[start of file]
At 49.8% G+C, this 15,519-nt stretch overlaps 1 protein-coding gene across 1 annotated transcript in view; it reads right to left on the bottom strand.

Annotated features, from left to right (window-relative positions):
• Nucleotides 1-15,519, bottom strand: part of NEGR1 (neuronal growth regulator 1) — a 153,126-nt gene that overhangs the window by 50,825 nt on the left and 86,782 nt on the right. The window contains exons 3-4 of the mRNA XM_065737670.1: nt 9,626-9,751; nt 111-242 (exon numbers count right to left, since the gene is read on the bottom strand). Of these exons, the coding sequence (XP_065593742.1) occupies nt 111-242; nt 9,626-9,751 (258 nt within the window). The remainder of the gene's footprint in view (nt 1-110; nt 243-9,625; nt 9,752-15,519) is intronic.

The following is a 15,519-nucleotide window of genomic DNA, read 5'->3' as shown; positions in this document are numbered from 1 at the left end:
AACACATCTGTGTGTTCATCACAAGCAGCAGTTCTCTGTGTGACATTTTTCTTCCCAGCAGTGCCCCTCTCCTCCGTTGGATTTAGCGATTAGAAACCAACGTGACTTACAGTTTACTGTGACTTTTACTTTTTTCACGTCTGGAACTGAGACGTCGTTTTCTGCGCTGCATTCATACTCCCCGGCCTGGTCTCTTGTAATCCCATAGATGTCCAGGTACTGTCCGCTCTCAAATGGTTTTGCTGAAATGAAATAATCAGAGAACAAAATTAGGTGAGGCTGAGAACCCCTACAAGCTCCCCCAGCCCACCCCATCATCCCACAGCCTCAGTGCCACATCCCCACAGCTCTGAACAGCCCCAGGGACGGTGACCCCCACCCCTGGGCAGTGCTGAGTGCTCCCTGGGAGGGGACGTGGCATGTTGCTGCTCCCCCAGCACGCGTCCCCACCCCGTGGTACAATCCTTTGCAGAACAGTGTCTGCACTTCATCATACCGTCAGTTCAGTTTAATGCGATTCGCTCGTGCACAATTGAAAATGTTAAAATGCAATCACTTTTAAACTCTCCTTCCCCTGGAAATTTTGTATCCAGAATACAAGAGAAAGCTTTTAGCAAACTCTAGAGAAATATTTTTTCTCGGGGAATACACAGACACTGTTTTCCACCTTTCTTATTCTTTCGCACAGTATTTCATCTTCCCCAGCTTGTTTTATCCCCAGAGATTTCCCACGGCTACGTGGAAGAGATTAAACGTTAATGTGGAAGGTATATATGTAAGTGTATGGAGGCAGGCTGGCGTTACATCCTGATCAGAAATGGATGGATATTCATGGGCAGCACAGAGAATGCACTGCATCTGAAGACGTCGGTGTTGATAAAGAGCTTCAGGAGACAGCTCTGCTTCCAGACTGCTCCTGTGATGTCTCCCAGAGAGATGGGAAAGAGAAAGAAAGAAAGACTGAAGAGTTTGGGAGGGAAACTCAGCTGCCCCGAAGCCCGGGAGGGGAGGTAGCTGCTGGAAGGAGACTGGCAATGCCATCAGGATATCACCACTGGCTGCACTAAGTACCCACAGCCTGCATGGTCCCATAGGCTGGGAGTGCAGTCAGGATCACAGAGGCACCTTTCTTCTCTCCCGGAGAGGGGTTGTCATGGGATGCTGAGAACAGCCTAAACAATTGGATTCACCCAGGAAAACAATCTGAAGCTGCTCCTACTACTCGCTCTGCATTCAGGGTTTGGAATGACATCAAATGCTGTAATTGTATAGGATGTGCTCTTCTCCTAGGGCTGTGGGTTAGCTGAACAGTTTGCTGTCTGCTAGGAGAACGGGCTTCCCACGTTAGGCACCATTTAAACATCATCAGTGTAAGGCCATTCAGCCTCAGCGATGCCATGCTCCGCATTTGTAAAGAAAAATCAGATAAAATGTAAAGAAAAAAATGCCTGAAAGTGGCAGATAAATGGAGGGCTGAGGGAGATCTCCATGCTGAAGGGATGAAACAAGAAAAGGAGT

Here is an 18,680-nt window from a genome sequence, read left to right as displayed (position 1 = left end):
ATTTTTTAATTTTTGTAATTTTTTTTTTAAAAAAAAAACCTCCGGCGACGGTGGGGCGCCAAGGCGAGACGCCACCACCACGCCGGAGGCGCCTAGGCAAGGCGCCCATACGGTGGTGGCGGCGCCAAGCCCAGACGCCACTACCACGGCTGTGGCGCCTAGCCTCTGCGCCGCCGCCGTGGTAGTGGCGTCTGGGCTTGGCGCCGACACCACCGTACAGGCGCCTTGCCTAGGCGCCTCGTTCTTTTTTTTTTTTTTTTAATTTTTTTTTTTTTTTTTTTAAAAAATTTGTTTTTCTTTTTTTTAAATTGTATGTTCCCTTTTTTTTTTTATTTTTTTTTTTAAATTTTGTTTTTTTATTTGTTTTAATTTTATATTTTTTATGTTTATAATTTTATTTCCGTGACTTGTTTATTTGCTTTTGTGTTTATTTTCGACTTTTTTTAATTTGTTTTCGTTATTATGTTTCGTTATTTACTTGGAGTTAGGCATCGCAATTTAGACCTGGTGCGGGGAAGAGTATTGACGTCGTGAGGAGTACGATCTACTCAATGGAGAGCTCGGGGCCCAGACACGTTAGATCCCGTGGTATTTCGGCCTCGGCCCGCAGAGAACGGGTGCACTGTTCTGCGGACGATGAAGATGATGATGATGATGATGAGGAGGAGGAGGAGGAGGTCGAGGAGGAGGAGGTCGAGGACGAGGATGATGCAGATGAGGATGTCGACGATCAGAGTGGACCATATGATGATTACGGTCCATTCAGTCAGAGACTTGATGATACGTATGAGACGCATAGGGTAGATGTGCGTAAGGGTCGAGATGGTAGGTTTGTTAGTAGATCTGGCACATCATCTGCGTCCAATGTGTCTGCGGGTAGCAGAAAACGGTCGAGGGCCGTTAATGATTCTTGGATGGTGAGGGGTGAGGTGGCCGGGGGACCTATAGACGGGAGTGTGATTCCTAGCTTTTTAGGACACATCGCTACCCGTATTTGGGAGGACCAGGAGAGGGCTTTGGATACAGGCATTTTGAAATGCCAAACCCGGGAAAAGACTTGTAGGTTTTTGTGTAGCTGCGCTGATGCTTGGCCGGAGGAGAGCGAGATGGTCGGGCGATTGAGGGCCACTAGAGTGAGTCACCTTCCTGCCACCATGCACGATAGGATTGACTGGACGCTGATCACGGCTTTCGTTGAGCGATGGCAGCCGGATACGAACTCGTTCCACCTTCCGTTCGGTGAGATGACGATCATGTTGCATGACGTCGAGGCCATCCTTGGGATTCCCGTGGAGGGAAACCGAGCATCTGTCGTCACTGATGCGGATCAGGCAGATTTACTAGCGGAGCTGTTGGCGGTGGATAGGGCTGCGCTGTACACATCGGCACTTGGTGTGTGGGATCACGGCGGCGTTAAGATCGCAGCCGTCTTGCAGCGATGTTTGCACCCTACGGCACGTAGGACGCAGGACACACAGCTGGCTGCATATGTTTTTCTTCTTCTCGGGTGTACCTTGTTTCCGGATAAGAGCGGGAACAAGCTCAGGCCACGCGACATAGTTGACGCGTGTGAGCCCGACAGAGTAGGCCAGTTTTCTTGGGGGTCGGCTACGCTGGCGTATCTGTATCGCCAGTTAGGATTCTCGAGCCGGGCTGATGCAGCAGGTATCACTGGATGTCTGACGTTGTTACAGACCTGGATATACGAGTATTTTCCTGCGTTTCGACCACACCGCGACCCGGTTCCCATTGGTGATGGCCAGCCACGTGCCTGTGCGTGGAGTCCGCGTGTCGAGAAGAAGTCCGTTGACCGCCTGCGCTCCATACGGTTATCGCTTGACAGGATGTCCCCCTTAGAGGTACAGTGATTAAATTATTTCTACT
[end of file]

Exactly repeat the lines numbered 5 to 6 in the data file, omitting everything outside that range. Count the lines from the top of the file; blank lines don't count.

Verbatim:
AACACATCTGTGTGTTCATCACAAGCAGCAGTTCTCTGTGTGACATTTTTCTTCCCAGCAGTGCCCCTCTCCTCCGTTGGATTTAGCGATTAGAAACCAACGTGACTTACAGTTTACTGTGACTTTTACTTTTTTCACGTCTGGAACTGAGACGTCGTTTTCTGCGCTGCATTCATACTCCCCGGCCTGGTCTCTTGTAATCCCATAGATGTCCAGGTACTGTCCGCTCTCAAATGGTTTTGCTGAAATGAAATAATCAGAGAACAAAATTAGGTGAGGCTGAGAACCCCTACAAGCTCCCCCAGCCCACCCCATCATCCCACAGCCTCAGTGCCACATCCCCACAGCTCTGAACAGCCCCAGGGACGGTGACCCCCACCCCTGGGCAGTGCTGAGTGCTCCCTGGGAGGGGACGTGGCATGTTGCTGCTCCCCCAGCACGCGTCCCCACCCCGTGGTACAATCCTTTGCAGAACAGTGTCTGCACTTCATCATACCGTCAGTTCAGTTTAATGCGATTCGCTCGTGCACAATTGAAAATGTTAAAATGCAATCACTTTTAAACTCTCCTTCCCCTGGAAATTTTGTATCCAGAATACAAGAGAAAGCTTTTAGCAAACTCTAGAGAAATATTTTTTCTCGGGGAATACACAGACACTGTTTTCCACCTTTCTTATTCTTTCGCACAGTATTTCATCTTCCCCAGCTTGTTTTATCCCCAGAGATTTCCCACGGCTACGTGGAAGAGATTAAACGTTAATGTGGAAGGTATATATGTAAGTGTATGGAGGCAGGCTGGCGTTACATCCTGATCAGAAATGGATGGATATTCATGGGCAGCACAGAGAATGCACTGCATCTGAAGACGTCGGTGTTGATAAAGAGCTTCAGGAGACAGCTCTGCTTCCAGACTGCTCCTGTGATGTCTCCCAGAGAGATGGGAAAGAGAAAGAAAGAAAGACTGAAGAGTTTGGGAGGGAAACTCAGCTGCCCCGAAGCCCGGGAGGGGAGGTAGCTGCTGGAAGGAGACTGGCAATGCCATCAGGATATCACCACTGGCTGCACTAAGTACCCACAGCCTGCATGGTCCCATAGGCTGGGAGTGCAGTCAGGATCACAGAGGCACCTTTCTTCTCTCCCGGAGAGGGGTTGTCATGGGATGCTGAGAACAGCCTAAACAATTGGATTCACCCAGGAAAACAATCTGAAGCTGCTCCTACTACTCGCTCTGCATTCAGGGTTTGGAATGACATCAAATGCTGTAATTGTATAGGATGTGCTCTTCTCCTAGGGCTGTGGGTTAGCTGAACAGTTTGCTGTCTGCTAGGAGAACGGGCTTCCCACGTTAGGCACCATTTAAACATCATCAGTGTAAGGCCATTCAGCCTCAGCGATGCCATGCTCCGCATTTGTAAAGAAAAATCAGATAAAATGTAAAGAAAAAAATGCCTGAAAGTGGCAGATAAATGGAGGGCTGAGGGAGATCTCCATGCTGAAGGGATGAAACAAGAAAAGGAGT

Here is an 18,680-nt window from a genome sequence, read left to right as displayed (position 1 = left end):